School of Law fourth in state

In 2005, St. John’s School of Law had an 89 percent bar passage rate for those taking the test for the first time, ranking the university fourth out of 15 in-state competitors according to the New York Law Journal.

The only colleges to rank ahead of St John’s were Cornell, New York University and Columbia, which it trailed by only one percentage point.

Of the 268 St. Johns students who took the bar exam for the first time in 2005, 238 earned a passing grade.

Considering that the score for the test is five points higher than in recent years, St. John’s rating is an impressive feat. St. John’s is one of only five schools on the list whose percentage rate has increased in recent years. In 2003, the University had a passing rate for first-time test takers of 85 percent. In 2004, that number increased to 87 percent.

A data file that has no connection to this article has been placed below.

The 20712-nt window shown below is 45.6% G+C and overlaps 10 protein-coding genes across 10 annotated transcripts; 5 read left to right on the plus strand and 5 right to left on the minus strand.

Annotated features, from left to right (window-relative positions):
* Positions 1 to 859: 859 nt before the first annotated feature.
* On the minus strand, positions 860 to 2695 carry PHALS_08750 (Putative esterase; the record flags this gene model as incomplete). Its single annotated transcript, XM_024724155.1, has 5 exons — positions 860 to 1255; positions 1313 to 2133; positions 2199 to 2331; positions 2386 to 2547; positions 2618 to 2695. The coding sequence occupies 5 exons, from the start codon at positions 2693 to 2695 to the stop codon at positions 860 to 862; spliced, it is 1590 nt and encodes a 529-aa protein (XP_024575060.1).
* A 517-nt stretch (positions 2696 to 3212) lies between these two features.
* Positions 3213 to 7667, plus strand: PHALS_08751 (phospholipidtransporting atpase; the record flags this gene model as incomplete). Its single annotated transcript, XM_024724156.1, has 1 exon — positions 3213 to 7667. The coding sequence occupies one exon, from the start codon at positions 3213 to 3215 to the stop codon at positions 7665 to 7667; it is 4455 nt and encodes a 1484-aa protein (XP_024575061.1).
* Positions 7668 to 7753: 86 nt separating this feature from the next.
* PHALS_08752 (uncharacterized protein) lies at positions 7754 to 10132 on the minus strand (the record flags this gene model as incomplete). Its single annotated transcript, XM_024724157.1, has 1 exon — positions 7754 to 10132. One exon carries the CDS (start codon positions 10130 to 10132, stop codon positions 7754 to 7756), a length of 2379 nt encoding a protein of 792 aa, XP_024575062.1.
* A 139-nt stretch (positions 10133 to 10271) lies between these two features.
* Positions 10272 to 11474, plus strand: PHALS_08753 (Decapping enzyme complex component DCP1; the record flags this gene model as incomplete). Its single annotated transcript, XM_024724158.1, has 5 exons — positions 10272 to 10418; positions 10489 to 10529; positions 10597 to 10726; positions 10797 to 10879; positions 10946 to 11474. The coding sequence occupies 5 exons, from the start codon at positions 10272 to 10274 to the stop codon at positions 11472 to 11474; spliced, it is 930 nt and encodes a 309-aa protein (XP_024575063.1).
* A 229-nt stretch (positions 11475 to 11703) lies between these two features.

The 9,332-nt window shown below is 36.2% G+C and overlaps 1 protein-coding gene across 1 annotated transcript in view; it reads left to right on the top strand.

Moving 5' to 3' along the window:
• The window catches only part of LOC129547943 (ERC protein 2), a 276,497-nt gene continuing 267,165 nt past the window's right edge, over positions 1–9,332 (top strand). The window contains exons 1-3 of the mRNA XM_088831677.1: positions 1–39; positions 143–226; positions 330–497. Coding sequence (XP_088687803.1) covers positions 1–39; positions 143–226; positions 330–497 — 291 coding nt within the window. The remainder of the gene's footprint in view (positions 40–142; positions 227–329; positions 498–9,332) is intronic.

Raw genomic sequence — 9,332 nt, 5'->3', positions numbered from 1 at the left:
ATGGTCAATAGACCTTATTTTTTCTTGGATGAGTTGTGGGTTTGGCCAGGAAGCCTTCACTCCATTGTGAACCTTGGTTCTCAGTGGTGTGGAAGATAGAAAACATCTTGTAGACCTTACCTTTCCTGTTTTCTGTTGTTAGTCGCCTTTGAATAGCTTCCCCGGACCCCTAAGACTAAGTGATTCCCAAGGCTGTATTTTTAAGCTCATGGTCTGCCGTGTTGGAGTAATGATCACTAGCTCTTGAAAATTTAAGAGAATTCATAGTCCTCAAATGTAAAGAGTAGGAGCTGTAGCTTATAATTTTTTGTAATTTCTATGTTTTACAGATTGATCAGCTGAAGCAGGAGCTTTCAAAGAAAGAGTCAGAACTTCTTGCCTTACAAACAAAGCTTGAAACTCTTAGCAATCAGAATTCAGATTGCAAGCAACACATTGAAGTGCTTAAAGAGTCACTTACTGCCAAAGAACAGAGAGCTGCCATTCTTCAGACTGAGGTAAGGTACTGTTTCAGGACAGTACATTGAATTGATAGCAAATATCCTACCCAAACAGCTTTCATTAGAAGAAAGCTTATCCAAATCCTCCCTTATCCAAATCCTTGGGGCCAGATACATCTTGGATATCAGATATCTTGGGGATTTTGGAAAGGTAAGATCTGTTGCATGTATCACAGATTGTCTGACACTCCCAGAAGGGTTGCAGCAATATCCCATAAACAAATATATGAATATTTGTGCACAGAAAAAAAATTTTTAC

The increasing passage rate is a monumental step for the University, as very few schools are seeing higher numbers. Even the state average is down to 76 percent from 77 percent in 2004.

Mary C. Daly, dean of the School of Law, attributes the high passage rate to many factors. She credits the hard work of the graduates who study diligently and the superb teaching of the faculty.

“Each year the students are getting stronger,” Daly said. “Each year’s class is a little better than the rest.”

Daly hopes that the percentage keeps increasing and that it does not slip. Next year, she said she would like to beat Columbia and take its third-place ranking. However, Daly said that she is sure Columbia will be working very hard to get its percentage rate back on the rise.

Katie Melnick, a 24-year-old law student at St. Johns, was very happy about the ranking. She made a choice to come to St. John’s after considering Cordozo, which ranked sixth on the list.

“It makes me feel good about my choice of coming to St. John’s,” Melnick said.

Daly, however, stressed that there is more to the School of Law than just the passage rate.

“It’s not just the bar passage rate that makes St. John’s outstanding,” Daly said. “It’s new programs, outstanding conferences and symposia, and excellent teaching in the classroom.”